They have to stop the kind of behavior that perpetuates victimization and find new ways of interacting that include space for their self-respect. They need to learn that relational experiences do not have to be exercises in victimization.
People dealing with individuals with a victim mindset should recognize that there is a difference between rescuing and helping.
With rescuing, there is no progress, and the victim remains stuck in a dependent state.
Rescuing perpetuates their tendency to hand over control and responsibility for their condition to others, even though outsourcing their life to others creates this sense of powerlessness in the first place.
… In all situations of change, including change for the better, adopting a different outlook on life is hard.
Many people prefer to remain victims because they find it difficult to work toward healing and living a proactive life.
If victimhood has been a major life theme, [it will not be] easy to put aside. It might feel comfortable to carry on blaming external or uncontrollable factors for things that go wrong.
This is an effective way of channeling their anger about their fate in life and absolves them from personal responsibility. But this just perpetuates the mindset that nothing can be done to control their lives.
From page 20:
To tackle this, people susceptible to the victim syndrome need to practice other forms of dialogue but this requires a solid dose of awareness about their predicament.
If they are unable to think differently about themselves, they will fall deeper and deeper in a downward spiral and unworthiness.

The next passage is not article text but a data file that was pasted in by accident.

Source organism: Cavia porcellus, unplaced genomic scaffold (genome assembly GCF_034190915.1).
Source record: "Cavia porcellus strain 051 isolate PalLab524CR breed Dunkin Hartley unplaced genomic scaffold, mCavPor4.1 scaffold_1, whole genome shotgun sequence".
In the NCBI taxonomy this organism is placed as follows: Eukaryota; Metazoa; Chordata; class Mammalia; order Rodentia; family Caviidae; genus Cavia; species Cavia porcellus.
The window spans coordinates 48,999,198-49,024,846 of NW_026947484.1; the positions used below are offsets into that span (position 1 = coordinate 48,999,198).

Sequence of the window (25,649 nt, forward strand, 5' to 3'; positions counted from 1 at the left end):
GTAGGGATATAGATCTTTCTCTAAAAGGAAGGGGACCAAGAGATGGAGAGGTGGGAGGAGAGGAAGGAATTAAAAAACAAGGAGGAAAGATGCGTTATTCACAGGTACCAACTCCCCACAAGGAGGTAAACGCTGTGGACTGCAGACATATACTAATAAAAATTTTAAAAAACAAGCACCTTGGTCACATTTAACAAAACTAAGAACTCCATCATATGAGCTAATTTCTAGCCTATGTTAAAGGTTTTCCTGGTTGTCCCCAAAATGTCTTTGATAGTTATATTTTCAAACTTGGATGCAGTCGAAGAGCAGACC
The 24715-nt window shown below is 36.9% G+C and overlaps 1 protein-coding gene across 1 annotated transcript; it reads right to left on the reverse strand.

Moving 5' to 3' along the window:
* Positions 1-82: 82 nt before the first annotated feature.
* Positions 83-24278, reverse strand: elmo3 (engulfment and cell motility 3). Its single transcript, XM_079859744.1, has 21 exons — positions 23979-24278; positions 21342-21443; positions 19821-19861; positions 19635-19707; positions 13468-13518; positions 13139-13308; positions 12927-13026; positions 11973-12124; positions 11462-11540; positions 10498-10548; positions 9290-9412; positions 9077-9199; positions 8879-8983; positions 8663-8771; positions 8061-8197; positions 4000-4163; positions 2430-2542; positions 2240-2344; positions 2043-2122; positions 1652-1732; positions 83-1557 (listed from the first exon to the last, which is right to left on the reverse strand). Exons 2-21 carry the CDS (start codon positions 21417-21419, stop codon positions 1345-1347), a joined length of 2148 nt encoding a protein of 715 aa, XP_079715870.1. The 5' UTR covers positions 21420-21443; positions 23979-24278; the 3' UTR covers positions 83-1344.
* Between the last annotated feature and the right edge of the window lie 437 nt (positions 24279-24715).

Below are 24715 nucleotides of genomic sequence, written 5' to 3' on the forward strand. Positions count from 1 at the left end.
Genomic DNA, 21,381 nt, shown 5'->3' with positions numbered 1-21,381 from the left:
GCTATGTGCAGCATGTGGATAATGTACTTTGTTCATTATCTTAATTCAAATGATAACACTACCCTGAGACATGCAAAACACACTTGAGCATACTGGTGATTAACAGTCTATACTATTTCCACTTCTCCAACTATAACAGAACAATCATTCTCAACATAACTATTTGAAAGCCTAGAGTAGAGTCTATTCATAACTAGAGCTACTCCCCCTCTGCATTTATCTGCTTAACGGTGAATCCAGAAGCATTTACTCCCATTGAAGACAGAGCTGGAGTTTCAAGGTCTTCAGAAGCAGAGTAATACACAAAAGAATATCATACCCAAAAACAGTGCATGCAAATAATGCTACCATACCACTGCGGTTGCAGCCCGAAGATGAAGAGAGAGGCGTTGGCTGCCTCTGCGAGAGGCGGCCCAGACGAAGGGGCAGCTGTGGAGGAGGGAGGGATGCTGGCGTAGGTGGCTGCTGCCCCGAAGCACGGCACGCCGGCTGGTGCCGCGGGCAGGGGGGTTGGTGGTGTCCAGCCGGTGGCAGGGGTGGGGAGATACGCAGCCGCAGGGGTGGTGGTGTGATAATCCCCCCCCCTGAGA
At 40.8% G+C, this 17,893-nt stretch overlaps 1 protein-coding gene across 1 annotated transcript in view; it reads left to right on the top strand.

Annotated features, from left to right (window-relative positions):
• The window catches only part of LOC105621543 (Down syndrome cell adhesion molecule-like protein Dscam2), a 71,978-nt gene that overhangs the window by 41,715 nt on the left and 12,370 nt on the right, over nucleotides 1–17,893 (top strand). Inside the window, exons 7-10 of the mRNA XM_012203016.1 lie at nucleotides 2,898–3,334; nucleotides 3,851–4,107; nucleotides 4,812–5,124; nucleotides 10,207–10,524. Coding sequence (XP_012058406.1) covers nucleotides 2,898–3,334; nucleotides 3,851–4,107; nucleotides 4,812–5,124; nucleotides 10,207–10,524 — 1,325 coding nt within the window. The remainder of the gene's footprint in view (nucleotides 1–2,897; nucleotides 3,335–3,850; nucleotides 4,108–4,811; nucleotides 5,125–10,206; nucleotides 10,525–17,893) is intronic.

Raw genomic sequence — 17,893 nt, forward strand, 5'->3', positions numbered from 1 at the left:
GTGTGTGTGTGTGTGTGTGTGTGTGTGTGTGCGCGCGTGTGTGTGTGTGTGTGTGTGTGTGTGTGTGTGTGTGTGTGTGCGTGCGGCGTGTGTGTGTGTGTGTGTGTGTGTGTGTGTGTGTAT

They must give up the benefits of using victimhood as an excuse for their conscious or unconscious blame game and take responsibility for their own actions.
They need to own their life, which means being honest about how they manipulate others, put themselves in the victim role, and use self-deprecating stories about their own ineptitude to evoke sympathy.
These people need to realize that they are no longer as helpless as they were as children.
… When people have a greater sense of empowerment, they begin to accept that they can be the masters of their own destiny.
With the self-esteem and confidence that empowerment brings comes the courage to face the vicissitudes of life head-on, and search for their own “cure.”
They will be able to move beyond the victim mentality and out of their funk of sadness and self-pity. There will no longer be any need for self-sabotage of blame.
— end excerpts —
The rest of that page (which is in PDF format) can be read (Link): here
(Link): 10 Signs Someone’s Always Playing the Victim (6.05 long video)
(Link): The “Victim” Narcissist | How to tell who is playing the victim (17 minute long video)
Applicable to Emma (and to “Donna Hazel”):
I see more of Emma, an ex-friend I wrote about on this blog in other blog posts, in this (a little over 12 minutes long):
(Link): When You’re in Imbalanced, Unfair Relationships – You’re the Free Therapist, The Supportive, Sounding Board Who Listens to Other People’s Non-Stop Complaining, But They Don’t Listen to You – re: The Toilet Function of Friendship